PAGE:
Some clear stories emerge from Table 7.16. Perhaps most importantly we see that, after taking into account other measures of social position, neither socio-economic group nor income have significant relationships with people's attitudes, even on tax and spending. Instead it is the factors like trade union membership and unemployment which are related to these attitudes. Moreover, this is true as much in 2012 as it was in 1984. This has considerable implications for the questions we pose at the start of the chapter. It suggests that specific interests, for example from being unemployed, rather than more generalised class location are the key drivers of these particular attitudes. This is the most striking divergence of this regression analysis from the early tables (which did not taken into account the interrelationship between different measures of social position) in which, in 1984, socio-economic position and income both had significant relationships with attitudes towards taxation and government spending. This might be an argument in favour of the view that the effects which appear to be the product of social class are in fact attributable to smaller-scale processes (see, for example, Grusky and Weedon, 2008).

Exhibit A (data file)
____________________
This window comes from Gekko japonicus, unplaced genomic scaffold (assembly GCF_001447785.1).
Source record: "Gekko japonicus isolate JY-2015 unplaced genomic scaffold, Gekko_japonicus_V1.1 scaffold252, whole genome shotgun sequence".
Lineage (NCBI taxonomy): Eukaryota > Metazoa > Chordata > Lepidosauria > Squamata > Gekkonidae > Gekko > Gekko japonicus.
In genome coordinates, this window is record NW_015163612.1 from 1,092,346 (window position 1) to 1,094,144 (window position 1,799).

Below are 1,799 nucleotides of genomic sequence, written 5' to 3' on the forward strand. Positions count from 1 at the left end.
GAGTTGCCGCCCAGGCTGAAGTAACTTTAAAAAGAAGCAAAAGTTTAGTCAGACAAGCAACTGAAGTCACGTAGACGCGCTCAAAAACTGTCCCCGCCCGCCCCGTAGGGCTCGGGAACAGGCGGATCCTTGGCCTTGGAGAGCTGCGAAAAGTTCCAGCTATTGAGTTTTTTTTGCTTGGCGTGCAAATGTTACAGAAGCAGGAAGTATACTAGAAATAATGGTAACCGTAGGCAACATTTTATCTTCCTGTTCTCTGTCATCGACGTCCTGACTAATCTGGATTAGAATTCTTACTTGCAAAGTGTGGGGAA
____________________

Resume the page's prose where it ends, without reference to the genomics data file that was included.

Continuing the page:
In most other respects, the regression analysis confirms the findings of the earlier tables. Thus age, sex (in 2012), ethnicity, and attendance at a place of worship are all highly significant predictors of attitudes towards premarital sexual relations, even after taking into account all the other measures of social position. Our provisional conclusions about changes in strengths of relationship over time are also confirmed. Trade union membership had a weaker relationship with attitudes to government spending in 2012 than it did in 1984. The effect of age on attitudes to premarital sexual relationships has weakened, and that the effect of attendance at a place of worship has strengthened.